EPHRAIM— Ephraim will receive $1.2 million from the American Rescue Plan Act (ARPA) passed early in the Biden administration and will combine the money with other grants to do $12 million in culinary water improvements.
Bryan Kimball, director of community development, announced the ARPA funding at a city council meeting last Wednesday, Dec. 1. The city will be required to put up a 5 percent match, or $60,000, to qualify for the $1.2 million.
ARPA was one of two major COVID-19 relief bills. The measure, passed in March 2021, essentially extended the Coronavirus Aid, Relief and Economic Security (CARES) Act passed during the Trump administration. The act predated the recently passed infrastructure bill.
Kimball told the council the ARPA funds will be a boon to the growing city. Ephraim will use the funds to cover part of the cost of converting an existing agricultural well it purchased a few years ago to a culinary well.
The ARPA funds will help pay for the conversion, a new pump house and connection into the city drinking water system, along with engineering and environmental work and state-permitting documents.
Kimball reported that all well drillers are scheduled months out on new work, and current supply chain issues may cause additional delays. “We are hopeful to have the newly converted well in operation in less than a year,” he said.
When complete, the combination of a new well completed last summer, converting the agricultural well, and repairs on an old well that broke down in 2018, will add 3.3 million gallons per day to the city’s culinary water supply. That represents doubling of the supply in less than five years.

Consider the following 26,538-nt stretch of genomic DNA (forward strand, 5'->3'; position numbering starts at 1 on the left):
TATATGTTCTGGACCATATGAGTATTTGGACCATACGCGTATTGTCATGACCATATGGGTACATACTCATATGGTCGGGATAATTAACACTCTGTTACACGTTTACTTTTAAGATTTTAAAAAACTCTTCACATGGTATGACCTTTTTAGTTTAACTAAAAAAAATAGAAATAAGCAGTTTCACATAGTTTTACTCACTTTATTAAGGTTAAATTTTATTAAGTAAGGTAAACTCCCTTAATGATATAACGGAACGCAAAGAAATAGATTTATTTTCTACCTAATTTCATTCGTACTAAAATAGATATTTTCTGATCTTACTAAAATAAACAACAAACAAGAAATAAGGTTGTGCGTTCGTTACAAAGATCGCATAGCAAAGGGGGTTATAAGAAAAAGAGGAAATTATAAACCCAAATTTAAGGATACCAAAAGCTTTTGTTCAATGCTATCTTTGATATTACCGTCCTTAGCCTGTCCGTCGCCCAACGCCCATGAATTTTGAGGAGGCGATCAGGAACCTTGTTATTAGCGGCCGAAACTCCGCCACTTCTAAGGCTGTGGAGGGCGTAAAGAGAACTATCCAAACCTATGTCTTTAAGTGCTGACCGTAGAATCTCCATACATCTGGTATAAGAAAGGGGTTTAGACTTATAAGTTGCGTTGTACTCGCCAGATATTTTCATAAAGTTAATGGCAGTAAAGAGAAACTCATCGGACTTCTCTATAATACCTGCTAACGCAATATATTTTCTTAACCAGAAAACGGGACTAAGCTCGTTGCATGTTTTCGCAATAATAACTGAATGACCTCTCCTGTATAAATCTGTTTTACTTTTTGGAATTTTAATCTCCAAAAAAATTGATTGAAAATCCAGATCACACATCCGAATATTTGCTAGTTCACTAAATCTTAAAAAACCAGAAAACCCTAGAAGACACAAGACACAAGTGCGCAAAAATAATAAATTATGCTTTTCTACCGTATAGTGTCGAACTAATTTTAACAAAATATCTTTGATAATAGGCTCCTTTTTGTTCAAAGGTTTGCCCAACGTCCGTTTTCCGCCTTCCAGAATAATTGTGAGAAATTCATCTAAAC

The council approved a work order with Franson Engineering to cover engineering on the agricultural well. The ARPA funding will cover those engineering costs.
The city had previously obtained a $2 million grant (with a 25 percent match) from the U.S. Army Corps of Engineers. Kimball reported that amount had been increased to $7.9 million, based on the city’s recently completed water master plan, which identified deficiencies across the system.
The Army Corps grant will be applied across several phases over the next six to eight years, he said. The project will cover replacement of old/aging pipes in town and in Ephraim Canyon, along with pressure zone improvements, an emergency bypass for upper pressure zones and additional work related to the agricultural well.
Finally, still another federal grant funding of up to $3 million is possible (but not yet finalized) to complete the remaining pipe replacement in Ephraim Canyon.
“These grants were made possible because of the preliminary leg work we’ve done the last several years to position ourselves with careful planning,” Kimball said. “We’ve purchased water rights and property to accommodate future wells, we’ve updated the master plan, [and] we’ve been working with agencies and entities to position ourselves for available funding.”
“When funding finally became available, we were in a perfect position to pursue that funding and be awarded [the funding]. When complete, this will provide safe, reliable drinking water for existing residents and will accommodate the growth we are anticipating for years to come.”